Lessons arising from the first year of Solvency II | KPMG | BE

Lessons arising from the first year of Solvency II college meetings

Lessons arising from the first year of Solvency II

On 1 March, EIOPA published its annual report to the European Parliament on the functioning of supervisory colleges in 2016, setting out its priorities in this area for 2017. There are currently 92 cross-border insurance groups with a head office in the European Economic Area (EEA).

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On 1 March, EIOPA published its annual report to the European Parliament on the functioning of supervisory colleges in 2016, setting out its priorities in this area for 2017. There are currently 92 cross-border insurance groups with a head office in the European Economic Area (EEA).

A surprising finding was that there are a number of non-EEA parented groups for whom there is no group supervision undertaken – neither at worldwide nor EEA level. As part of reprioritising its involvement with colleges, EIOPA will focus on these groups and also any group whose failure would have a significant impact on European financial markets – linking with the work EIOPA has been undertaking regarding the potential need for harmonisation of resolution and recovery frameworks for insurers across the EEA.  The determination of which groups fall into this systemic category will be based on their scale, market position, risk exposure, complexity and the perceived quality of supervision.

While many colleges are already using the new information afforded by Solvency II as part of their ongoing work, EIOPA is concerned that in a number of colleges’ risk assessments are more retrospective in nature than forward looking.  Accordingly, EIOPA's work programme for 2017-2019 encourages discussion of business models, planning and risk analyses under stressed conditions.

While most of the findings are directed to supervisors, there are some areas for firms to address.  In particular, EIOPA notes some inconsistencies in the own risk and solvency assessment (ORSA) reports that may result in insurers needing to adapt their reporting.  The main area highlighted is inconsistency between solo and group ORSAs, although concerns are also raised regarding: embedding the ORSA; links between risk appetite, tolerances and limits; appropriateness of stress scenarios and sensitivity analysis; inclusion of non-EEA countries in the group ORSA; assessment of appropriateness of the standard formula and links with future business plans.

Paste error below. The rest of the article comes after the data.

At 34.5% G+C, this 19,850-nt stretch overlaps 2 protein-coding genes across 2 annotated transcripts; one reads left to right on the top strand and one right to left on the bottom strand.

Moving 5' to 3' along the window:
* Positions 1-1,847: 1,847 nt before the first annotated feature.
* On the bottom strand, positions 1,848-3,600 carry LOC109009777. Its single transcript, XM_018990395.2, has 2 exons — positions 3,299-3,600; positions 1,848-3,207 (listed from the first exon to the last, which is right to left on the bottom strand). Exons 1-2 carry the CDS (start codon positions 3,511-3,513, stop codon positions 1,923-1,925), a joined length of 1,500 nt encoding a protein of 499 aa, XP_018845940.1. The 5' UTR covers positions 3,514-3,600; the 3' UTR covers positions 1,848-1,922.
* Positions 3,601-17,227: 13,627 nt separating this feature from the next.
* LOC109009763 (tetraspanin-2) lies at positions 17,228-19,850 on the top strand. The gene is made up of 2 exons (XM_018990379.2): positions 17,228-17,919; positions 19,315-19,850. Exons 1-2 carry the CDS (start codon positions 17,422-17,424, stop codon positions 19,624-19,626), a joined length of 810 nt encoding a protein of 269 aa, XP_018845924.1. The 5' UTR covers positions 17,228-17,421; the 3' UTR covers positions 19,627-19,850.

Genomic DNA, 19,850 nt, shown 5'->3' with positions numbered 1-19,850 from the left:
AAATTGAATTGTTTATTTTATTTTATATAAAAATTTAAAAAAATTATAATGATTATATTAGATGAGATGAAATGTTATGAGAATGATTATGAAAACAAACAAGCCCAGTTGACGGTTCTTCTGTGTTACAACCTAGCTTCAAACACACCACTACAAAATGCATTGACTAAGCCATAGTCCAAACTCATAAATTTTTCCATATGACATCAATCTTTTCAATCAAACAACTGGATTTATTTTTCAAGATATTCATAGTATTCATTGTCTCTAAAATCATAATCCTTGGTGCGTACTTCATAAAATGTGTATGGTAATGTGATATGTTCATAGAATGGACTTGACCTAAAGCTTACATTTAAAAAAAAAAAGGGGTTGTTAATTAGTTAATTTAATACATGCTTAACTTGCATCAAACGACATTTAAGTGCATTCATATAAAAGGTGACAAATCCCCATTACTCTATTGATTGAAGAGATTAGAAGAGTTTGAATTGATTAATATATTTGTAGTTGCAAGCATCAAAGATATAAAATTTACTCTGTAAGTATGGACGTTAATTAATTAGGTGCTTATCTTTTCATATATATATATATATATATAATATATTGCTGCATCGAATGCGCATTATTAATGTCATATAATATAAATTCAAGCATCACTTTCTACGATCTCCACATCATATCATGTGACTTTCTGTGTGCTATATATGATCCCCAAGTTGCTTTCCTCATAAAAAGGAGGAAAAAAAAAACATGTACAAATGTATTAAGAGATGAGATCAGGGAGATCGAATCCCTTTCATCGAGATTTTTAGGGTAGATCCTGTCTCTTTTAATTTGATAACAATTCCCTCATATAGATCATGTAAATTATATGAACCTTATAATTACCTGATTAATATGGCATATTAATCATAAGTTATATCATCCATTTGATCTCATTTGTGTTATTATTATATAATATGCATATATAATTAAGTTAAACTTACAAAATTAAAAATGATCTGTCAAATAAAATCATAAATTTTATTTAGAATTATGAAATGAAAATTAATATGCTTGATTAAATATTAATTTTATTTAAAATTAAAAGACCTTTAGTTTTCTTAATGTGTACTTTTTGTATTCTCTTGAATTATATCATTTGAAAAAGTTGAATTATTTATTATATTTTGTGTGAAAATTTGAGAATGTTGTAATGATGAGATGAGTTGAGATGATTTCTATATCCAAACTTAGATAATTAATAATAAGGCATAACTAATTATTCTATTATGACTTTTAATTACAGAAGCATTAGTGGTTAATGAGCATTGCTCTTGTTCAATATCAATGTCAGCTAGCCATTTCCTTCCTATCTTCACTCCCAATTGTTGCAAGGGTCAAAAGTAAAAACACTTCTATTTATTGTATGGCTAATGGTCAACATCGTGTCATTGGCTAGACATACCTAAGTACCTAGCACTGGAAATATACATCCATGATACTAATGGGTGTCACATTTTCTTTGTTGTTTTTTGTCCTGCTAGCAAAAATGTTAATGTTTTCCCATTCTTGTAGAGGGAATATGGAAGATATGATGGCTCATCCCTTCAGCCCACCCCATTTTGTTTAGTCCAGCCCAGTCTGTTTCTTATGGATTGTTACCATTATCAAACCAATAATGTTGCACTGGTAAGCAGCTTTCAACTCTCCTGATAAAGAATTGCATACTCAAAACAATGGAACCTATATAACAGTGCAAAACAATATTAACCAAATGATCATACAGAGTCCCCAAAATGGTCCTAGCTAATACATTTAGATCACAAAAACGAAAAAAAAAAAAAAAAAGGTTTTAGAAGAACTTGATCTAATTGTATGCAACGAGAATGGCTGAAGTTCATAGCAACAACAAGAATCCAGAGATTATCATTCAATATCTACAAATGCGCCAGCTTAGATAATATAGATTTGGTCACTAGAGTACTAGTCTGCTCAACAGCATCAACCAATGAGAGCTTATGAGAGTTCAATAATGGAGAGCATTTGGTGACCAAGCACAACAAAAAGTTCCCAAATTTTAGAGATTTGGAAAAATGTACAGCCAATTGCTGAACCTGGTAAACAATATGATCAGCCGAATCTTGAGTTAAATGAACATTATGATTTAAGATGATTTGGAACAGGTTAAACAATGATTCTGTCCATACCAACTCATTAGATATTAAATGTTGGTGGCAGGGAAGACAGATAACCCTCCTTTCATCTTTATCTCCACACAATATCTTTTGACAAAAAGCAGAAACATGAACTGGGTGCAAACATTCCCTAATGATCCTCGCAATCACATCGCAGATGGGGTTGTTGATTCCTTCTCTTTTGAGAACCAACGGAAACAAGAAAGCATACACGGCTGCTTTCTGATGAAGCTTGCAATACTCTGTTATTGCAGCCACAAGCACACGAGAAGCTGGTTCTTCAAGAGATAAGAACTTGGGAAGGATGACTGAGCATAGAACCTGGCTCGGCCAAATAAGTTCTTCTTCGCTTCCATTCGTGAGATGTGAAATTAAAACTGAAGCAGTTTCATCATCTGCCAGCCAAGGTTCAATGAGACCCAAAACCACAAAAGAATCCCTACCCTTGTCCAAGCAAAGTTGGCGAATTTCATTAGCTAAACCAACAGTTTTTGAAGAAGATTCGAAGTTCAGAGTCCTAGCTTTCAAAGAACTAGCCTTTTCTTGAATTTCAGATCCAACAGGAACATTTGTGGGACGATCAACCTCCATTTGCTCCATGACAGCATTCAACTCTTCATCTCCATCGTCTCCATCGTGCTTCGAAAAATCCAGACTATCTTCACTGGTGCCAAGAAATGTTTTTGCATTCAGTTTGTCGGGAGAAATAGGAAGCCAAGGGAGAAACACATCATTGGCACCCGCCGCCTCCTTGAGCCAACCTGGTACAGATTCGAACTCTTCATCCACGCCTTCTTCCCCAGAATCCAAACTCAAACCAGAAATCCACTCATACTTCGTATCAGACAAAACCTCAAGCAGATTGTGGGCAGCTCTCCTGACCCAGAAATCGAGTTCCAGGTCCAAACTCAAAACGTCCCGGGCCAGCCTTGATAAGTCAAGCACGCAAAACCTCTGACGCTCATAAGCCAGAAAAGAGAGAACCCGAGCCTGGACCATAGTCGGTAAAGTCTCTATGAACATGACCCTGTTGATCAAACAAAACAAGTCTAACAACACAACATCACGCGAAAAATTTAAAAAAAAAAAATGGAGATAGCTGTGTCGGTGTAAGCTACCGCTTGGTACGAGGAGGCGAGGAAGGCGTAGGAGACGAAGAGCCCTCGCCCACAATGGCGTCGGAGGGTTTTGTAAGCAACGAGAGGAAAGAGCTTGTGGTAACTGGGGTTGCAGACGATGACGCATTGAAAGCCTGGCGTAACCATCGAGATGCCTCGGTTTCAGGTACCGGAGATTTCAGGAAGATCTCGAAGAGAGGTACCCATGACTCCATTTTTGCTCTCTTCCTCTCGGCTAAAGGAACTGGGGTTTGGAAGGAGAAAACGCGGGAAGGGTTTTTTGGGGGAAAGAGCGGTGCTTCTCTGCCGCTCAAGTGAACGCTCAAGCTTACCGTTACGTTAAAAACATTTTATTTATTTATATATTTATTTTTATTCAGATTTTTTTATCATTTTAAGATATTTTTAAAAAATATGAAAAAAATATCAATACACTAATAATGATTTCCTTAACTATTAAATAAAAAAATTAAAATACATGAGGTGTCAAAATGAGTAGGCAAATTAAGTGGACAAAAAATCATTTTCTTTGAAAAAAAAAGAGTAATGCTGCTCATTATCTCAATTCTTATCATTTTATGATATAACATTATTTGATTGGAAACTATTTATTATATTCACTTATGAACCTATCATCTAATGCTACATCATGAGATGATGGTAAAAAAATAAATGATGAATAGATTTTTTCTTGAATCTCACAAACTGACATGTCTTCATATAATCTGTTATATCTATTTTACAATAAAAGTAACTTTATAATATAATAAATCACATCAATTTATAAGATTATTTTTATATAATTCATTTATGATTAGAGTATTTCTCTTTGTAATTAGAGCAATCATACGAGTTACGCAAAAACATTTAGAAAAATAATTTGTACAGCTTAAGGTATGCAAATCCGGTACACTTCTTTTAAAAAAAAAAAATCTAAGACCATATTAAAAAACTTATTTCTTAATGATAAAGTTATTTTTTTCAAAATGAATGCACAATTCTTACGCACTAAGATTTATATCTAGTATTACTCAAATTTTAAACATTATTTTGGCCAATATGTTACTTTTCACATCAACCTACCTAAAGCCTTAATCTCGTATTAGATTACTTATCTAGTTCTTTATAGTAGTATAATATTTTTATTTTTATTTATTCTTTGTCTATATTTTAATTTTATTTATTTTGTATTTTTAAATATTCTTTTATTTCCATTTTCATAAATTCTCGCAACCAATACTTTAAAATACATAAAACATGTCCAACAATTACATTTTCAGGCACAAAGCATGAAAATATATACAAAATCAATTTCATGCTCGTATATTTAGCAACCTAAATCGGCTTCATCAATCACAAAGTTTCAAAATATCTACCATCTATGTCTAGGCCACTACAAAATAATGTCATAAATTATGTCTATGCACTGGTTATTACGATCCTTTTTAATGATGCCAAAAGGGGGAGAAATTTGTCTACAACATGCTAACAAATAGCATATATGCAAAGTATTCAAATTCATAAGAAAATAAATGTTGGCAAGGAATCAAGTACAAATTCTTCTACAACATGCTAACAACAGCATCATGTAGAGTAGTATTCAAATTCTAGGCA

EIOPA also highlights an inconsistent use of long-term guarantees and transitional measures and states that it will assess the quality of reporting of their use in the public solvency and financial condition reports (SFCRs) due to be published shortly.

EIOPA also gives a few clues on its early warning indicators tests being developed for internal model firms (and groups).  For example, EIOPA states that “a benchmark study for market and credit risk models is underway and a comparative study for non-life underwriting risk is about to start” and that projects on volatility adjustment and sovereign risk are on-going.

Looking forward, EIOPA has identified two themes for colleges to address in 2017:

  • Further developing the effectiveness, efficiency and impact of exchange of information and joint risk assessment in colleges.
  • Ensuring the robustness and reliability of the SII balance sheet, with particular reference to valuation principles, the use of options and their impact on the both solvency positions of the group overall and the major insurers within it.

Both the ORSA points above and this final bullet could result in increased supervisory demands on firms to explain their rationale for the approaches adopted.

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